Last night a friend was over to the house and we talked some about addiction. They noted that they just did not do well with alcohol, that addiction was a familial issue. They decided they were just not going to drink. They also noted that they were not going to go to AA or Alanon because they had done that in their teenage years, did not like it, and found the folks to be very judgmental and rigid. I recognize this can be an issue in AA meetings. I don’t push people to AA if something else is working for them. I know that with 30 years of sobriety, I find that the “bleeding deacons” tend not to respond to whatever heresies I might throw out because, well, it has worked for me for 30 years! I also noted to my friend that since getting sober there were times when I did not attend an AA meeting for five years. These days I generally plan to attend one meeting per week, but I have not been to a meeting in about one month.
The night before I had a two-hour Skype with a friend and colleague who sometimes I see once a year, sometimes more regularly. We are planning for some projects that will bring us together a bit more for the next year.
About three years ago I got back together with my “best friend” from high school that I had not seen in over 35 years. We hit it off perfectly and we now see each other for an evening’s reflection about every six months or so, when we are in the same general area as we live some 8 hours drive apart.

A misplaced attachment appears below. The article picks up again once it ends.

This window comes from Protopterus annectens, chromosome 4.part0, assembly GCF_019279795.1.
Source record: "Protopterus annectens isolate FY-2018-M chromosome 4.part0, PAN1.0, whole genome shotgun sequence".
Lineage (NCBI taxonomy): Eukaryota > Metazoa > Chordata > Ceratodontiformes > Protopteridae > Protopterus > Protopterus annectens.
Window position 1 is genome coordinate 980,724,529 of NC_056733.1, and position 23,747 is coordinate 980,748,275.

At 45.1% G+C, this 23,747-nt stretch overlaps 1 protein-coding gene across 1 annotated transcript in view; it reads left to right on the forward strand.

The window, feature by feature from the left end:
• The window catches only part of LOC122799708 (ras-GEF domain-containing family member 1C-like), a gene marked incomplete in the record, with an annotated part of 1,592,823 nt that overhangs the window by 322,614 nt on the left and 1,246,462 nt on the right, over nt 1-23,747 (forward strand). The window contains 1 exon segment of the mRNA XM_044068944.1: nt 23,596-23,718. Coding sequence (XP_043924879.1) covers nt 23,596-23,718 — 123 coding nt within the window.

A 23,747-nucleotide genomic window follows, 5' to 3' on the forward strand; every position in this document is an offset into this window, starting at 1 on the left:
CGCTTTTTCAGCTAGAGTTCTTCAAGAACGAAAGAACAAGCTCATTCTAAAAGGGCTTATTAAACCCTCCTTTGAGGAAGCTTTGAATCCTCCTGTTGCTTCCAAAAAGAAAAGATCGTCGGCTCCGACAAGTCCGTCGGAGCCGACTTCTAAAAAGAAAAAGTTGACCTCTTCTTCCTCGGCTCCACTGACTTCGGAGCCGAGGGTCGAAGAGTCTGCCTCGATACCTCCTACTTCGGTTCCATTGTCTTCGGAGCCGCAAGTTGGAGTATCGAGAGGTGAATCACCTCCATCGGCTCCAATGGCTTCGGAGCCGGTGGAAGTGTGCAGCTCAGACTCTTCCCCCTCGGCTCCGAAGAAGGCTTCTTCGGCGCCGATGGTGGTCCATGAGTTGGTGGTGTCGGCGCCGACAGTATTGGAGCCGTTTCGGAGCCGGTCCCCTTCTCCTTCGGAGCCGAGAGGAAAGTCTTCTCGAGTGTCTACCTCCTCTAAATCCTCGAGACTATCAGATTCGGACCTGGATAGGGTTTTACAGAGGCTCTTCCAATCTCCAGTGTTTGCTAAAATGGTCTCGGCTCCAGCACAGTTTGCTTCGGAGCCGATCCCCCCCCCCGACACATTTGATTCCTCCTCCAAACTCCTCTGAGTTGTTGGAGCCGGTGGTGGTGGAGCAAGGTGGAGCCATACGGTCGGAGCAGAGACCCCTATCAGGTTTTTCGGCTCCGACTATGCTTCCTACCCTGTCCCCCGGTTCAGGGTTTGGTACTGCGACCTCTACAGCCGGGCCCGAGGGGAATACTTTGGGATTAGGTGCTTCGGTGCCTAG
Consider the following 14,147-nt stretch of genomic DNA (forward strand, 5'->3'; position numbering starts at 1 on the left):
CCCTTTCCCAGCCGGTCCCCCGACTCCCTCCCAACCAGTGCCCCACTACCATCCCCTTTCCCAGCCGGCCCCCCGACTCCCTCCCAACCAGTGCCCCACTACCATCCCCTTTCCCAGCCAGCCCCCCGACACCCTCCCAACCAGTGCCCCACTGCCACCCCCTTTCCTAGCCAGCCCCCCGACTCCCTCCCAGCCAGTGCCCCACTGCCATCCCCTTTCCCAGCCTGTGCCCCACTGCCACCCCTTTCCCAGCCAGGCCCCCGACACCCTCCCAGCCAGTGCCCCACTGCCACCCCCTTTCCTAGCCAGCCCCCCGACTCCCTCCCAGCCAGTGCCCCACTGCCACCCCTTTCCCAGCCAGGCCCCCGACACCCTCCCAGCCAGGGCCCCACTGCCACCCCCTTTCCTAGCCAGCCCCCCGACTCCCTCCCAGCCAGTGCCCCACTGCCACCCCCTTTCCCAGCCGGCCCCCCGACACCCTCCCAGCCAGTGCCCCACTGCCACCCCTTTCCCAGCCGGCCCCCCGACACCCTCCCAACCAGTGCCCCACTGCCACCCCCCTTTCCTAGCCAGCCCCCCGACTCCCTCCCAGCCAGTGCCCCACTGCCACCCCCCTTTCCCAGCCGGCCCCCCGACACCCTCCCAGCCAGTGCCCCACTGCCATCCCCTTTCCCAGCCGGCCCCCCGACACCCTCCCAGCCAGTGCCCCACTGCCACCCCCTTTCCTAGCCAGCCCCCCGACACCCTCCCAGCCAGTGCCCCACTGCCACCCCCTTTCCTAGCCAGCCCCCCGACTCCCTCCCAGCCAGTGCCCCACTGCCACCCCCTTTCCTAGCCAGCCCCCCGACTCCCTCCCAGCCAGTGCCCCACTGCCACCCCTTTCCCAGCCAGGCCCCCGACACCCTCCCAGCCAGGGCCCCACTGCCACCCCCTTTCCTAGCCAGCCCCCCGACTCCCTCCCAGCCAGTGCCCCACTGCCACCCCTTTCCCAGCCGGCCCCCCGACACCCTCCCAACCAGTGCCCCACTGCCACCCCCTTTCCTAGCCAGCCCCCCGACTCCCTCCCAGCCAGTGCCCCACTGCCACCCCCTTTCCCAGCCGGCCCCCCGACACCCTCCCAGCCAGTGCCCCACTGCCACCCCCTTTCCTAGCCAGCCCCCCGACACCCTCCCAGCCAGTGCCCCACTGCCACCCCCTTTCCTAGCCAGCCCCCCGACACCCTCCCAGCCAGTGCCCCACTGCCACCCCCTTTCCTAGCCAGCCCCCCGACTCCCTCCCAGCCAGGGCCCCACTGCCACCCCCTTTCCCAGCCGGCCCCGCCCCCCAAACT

This list goes on . . .
. . . I don’t take the inconsistency as a fickleness on my part toward relationships or recovery. I know that to deal with my addictions I must be in sync with a recovery path every day. Sometimes that synchronicity is through AA meetings, sometimes through talking with others, sometimes in writing this blog. I know that a blog will not keep me sober or abstinent anymore than an AA meeting will if I am not truly seeking a solution. I very well recollect many years ago sitting in an AA clubhouse or in the rooms of Nicotine Anonymous, savoring the effects of the drug would bring as soon as I could plan my escape from the meeting. What I enjoy is that over the years I have acquired a bunch of tools for recovery that work well in different situations. Which tool do I need today? A screwdriver? Hammer? Pen? Book? There are a bunch. But what I also know is that if the tool I have picked up is not working, I need to put it down and pick up another. I am grateful today for the ability to choose.